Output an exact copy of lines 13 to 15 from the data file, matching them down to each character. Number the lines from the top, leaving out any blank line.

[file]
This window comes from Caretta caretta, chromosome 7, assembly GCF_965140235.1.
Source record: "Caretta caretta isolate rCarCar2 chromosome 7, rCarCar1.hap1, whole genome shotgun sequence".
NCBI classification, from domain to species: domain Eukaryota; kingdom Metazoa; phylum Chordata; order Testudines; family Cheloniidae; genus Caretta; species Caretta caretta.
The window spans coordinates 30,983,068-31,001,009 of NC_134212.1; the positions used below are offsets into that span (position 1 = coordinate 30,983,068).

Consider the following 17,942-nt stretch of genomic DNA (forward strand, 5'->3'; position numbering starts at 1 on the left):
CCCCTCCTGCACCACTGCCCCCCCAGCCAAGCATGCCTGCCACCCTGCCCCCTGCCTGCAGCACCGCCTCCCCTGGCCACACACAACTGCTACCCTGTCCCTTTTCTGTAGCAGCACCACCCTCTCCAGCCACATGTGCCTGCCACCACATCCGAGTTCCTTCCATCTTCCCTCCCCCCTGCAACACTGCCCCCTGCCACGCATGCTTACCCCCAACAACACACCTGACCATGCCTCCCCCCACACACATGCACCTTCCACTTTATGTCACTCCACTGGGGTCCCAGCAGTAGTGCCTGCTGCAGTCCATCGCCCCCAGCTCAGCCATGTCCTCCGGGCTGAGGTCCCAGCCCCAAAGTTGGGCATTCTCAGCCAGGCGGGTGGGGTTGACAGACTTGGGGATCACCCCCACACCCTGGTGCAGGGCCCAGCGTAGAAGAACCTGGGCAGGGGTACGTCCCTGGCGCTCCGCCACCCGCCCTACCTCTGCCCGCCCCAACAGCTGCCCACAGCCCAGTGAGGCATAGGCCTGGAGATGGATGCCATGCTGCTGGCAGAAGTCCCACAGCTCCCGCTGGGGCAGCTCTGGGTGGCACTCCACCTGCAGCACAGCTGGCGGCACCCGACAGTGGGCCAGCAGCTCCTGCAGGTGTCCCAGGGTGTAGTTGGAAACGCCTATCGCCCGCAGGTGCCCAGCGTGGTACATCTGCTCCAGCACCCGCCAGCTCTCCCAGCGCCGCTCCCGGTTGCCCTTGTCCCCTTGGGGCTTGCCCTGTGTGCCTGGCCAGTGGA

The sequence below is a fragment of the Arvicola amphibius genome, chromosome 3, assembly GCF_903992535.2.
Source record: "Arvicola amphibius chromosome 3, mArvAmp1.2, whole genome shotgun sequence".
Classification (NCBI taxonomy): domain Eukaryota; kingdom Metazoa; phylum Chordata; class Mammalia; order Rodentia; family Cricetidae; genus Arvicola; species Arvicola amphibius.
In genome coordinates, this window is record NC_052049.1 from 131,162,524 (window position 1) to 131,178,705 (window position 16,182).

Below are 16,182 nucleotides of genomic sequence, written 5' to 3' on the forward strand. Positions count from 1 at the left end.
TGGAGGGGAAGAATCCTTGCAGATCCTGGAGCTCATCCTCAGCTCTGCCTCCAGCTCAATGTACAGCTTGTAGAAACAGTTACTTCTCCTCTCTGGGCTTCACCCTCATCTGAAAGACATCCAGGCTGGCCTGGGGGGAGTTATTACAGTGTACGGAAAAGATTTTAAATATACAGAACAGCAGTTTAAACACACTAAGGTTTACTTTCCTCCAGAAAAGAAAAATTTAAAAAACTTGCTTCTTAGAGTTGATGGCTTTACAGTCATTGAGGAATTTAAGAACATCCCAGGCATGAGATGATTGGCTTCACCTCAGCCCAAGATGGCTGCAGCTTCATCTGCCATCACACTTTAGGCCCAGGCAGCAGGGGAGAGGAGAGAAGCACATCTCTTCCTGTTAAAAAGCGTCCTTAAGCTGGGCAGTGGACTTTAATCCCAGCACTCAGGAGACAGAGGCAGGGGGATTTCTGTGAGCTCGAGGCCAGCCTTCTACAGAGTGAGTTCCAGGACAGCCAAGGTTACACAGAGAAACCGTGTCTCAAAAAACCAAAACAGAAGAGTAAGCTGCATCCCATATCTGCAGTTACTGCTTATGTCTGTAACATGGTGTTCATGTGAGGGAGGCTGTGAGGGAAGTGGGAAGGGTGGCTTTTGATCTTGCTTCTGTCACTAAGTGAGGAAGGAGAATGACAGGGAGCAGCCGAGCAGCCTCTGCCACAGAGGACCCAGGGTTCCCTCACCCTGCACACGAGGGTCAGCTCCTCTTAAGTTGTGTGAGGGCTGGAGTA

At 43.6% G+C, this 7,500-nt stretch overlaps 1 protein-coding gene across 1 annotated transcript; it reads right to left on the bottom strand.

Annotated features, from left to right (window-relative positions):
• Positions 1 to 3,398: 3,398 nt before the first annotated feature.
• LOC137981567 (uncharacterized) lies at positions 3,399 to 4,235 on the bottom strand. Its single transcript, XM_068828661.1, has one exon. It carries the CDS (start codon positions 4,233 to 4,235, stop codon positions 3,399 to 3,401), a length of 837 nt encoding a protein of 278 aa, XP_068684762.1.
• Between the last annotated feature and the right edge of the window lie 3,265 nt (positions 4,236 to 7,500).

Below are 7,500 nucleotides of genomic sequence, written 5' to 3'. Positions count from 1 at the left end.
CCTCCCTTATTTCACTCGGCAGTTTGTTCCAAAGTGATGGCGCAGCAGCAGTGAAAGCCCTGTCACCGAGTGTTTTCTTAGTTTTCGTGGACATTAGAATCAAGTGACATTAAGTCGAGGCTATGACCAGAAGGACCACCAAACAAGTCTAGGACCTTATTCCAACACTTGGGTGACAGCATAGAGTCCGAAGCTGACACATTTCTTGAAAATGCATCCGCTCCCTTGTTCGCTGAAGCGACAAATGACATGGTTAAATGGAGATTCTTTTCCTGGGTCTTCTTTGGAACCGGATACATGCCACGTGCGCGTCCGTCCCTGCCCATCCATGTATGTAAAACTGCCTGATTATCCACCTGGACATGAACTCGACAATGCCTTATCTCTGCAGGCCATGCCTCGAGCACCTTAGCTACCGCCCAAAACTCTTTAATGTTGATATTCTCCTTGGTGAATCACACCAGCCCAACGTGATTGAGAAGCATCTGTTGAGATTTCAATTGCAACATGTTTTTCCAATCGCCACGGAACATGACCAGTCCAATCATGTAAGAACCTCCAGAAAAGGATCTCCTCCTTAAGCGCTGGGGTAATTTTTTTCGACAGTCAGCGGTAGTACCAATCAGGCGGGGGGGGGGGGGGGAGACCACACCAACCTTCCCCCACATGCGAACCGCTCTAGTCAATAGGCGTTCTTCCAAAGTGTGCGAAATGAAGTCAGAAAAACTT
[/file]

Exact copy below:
At 43.6% G+C, this 7,500-nt stretch overlaps 1 protein-coding gene across 1 annotated transcript; it reads right to left on the bottom strand.

Annotated features, from left to right (window-relative positions):
• Positions 1 to 3,398: 3,398 nt before the first annotated feature.